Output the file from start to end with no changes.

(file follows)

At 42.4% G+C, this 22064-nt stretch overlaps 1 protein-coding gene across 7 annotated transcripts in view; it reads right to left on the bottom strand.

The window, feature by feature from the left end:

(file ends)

At 42.4% G+C, this 22064-nt stretch overlaps 1 protein-coding gene across 7 annotated transcripts in view; it reads right to left on the bottom strand.

The window, feature by feature from the left end: